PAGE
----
Juvenile court is no picnic, except for the success stories
Families can be torn apart for many reasons. Domestic violence, drugs and abuse all become stories, some of the worst things we hear about. But sometimes, the stories don't end there. That second part of the story played out for families Saturday at Boys Town.
When the juvenile court has to intervene in the lives of families, the perception of the law, including the judge presiding over the case, tends to be negative.
In Douglas County, there's one judge who sees through the pain, anger and fear to hopefully offer something better. "I was trained and I take my role very seriously, but yet to show empathy, compassion and to provide hope," says Douglas County Juvenile Court Judge Doug Johnson. "So I don't glare, stare or treat anybody with disrespect. When you create that kind of environment, people relax more."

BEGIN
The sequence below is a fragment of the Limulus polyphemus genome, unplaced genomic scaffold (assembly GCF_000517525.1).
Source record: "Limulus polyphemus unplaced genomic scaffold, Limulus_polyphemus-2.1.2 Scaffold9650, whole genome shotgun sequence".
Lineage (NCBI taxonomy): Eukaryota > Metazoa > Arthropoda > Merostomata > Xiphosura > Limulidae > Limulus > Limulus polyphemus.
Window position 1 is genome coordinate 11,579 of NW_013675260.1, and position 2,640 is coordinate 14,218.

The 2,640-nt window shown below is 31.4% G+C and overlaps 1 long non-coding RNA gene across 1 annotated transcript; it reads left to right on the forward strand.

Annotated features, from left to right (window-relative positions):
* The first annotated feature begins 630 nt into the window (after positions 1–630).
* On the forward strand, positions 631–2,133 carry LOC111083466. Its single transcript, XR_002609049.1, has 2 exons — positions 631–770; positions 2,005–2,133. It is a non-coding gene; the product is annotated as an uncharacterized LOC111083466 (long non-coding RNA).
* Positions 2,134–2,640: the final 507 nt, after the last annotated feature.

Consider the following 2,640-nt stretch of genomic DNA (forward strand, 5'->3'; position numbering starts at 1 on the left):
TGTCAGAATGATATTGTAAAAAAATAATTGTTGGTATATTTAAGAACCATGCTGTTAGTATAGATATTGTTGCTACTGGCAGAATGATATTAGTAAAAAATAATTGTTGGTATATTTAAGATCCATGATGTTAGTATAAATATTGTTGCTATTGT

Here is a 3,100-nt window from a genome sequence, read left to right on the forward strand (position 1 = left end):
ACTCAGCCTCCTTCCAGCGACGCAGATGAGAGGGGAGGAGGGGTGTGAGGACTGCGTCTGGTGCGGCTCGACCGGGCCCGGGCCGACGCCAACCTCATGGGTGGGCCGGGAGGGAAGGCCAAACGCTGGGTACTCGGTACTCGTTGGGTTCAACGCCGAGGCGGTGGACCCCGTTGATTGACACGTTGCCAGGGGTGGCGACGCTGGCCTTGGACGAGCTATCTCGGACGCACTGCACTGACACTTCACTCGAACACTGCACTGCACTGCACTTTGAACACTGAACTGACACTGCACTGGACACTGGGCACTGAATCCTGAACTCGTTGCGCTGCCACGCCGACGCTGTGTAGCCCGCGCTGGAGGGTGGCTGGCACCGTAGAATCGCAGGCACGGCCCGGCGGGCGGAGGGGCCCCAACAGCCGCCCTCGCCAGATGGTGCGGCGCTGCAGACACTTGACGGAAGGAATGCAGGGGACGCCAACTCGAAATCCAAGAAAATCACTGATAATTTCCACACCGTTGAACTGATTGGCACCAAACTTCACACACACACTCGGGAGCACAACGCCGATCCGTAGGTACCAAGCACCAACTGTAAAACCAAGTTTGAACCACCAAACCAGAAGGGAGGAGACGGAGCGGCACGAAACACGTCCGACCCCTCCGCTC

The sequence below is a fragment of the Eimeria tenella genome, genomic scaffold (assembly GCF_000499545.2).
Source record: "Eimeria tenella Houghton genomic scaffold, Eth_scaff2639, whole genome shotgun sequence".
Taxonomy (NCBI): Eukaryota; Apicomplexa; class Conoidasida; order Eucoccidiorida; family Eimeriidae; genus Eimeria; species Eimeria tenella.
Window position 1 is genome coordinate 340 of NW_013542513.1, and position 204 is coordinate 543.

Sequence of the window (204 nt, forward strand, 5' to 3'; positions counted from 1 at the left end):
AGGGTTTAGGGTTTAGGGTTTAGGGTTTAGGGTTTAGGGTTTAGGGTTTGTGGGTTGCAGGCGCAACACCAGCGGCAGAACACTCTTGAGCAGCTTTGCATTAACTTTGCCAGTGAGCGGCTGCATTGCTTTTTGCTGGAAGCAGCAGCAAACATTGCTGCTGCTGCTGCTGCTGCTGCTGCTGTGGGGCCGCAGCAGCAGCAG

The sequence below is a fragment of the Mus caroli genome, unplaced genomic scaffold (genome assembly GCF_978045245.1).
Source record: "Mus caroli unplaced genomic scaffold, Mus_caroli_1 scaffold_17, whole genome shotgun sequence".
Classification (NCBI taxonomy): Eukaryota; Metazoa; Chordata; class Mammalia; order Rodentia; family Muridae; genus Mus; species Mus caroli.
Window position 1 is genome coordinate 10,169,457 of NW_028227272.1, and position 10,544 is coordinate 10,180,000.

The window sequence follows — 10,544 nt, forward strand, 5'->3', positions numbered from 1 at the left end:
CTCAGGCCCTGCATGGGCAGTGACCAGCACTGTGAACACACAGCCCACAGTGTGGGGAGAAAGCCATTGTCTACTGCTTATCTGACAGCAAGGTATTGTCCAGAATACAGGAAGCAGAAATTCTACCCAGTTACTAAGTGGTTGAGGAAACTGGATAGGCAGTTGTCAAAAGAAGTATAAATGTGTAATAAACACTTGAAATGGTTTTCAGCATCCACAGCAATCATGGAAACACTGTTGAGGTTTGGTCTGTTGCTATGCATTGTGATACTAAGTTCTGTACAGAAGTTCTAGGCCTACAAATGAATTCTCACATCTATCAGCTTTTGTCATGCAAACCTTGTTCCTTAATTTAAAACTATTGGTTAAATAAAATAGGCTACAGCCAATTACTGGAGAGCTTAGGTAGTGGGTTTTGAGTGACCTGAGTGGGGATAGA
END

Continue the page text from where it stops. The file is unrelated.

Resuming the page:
Relaxing is just the beginning of the the process of Judge Johnson's goal of protecting children. Families could be torn apart and with that a certain loss of innocence. "We serve a lot of children and parents who come to us in trauma. There's a lot of toxic issues from domestic violence to mental health and substance abuse, violent homes."
When the process works, families are reunited. They celebrated with a picnic for the seventh year in a row with games, with fun, all about the success stories through the court, bringing families back together, unified once again.
"I had a young man who came back, who went through our system as a juvenile," said Judge Johnson. "He was here today with his daughter, just a wonderful story. This guy's got a job, he's a great dad, he's got his child in school, I met her. He's just thriving."